The wall did deter enemy invasion until the mid 1600s, when the Mongolian soldiers made their way through Shanhaiguan pass and seized Beijing, thereby establishing the Qing dynasty that I referenced in my Mongolia post. It is believed that several million Chinese were killed during its construction, and it is easy to see why: the wall twists and turns on jagged peaks and craggy rocks, thrusting out from the almost vertical mountain peaks. If hiking on the wall was moderately strenuous (in the “don’t fall off and die” kind of way), it is mindboggling to stand on it and think about how many people (and lives) it took to build.
Though a feat of engineering and construction, it is difficult not to think of how desperate the Ming empire must have been to push on in its creation, always looking over its shoulder at the approaching Mongolian empire. However, as Karim said once we hauled ourselves up onto the wall in the dead of night: “Thanks Mongolia, for giving us a great camping trip.”
Despite thousands upon thousands of tourists visiting the wall everyday, very few sneak in past dark and camp in an abandoned watchtower, in the middle of a completely wild, disintegrating part of the wall. China, the Great Wall is known as the “Wall of 10,000 Li”, which roughly translates into the Infinite Wall. And while camping out on the wall at night was a lot of fun, waking up in the morning and doing a small, slow turn – taking in the deep valleys, sharp arrow-shaped peaks and autumn foliage – was the best part of it all. The overwhelming feeling of awe to see the wall stretching “to infinity” before me, as far of the eye can see, will stay with me for a long time.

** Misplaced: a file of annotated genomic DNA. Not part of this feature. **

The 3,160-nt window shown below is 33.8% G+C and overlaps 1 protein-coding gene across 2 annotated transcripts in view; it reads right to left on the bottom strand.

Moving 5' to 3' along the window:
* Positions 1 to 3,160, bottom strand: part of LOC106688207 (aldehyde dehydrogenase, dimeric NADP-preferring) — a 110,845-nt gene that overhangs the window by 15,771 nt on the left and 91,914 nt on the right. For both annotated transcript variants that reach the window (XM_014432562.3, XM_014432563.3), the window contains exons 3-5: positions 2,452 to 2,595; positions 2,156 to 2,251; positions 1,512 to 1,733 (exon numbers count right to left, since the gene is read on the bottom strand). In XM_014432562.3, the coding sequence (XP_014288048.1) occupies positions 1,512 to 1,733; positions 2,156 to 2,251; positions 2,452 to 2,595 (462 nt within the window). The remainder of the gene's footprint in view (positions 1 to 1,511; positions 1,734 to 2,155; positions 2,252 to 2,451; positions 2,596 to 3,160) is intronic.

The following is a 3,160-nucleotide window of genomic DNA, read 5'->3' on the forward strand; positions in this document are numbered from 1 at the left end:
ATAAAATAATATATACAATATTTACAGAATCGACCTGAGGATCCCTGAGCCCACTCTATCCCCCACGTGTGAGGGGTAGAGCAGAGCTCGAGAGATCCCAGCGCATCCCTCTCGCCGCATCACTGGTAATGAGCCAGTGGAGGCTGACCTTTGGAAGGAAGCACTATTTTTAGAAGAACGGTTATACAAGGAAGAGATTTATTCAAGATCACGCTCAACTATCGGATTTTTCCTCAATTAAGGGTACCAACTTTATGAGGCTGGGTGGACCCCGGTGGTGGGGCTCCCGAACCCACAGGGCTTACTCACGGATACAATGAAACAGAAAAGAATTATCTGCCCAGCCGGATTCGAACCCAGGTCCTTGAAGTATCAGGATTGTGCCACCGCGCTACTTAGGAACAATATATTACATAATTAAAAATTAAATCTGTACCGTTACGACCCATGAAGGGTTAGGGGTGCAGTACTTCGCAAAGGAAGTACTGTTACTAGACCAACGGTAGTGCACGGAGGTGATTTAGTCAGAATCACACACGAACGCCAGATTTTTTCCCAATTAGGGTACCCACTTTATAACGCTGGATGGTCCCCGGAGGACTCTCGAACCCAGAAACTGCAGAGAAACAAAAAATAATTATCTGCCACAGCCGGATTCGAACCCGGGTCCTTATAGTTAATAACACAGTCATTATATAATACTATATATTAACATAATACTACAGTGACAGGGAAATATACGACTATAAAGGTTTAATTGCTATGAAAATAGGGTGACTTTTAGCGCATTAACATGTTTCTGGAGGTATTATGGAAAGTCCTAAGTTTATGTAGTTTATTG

Our campsite, with some sleeping in a tent, some around the tent (keeping us warm inside) and some opting for snuggling inside the crumbling watchtower itself. We were 13 people in all.
All in all, a great trip but I can’t recommend it to others as people die on this part of the wall all the time. It’s basically rubble and stones, pushed together and falling apart. I’m glad we went but I’d say: you need to do your own research because it’s definitely closed for a reason.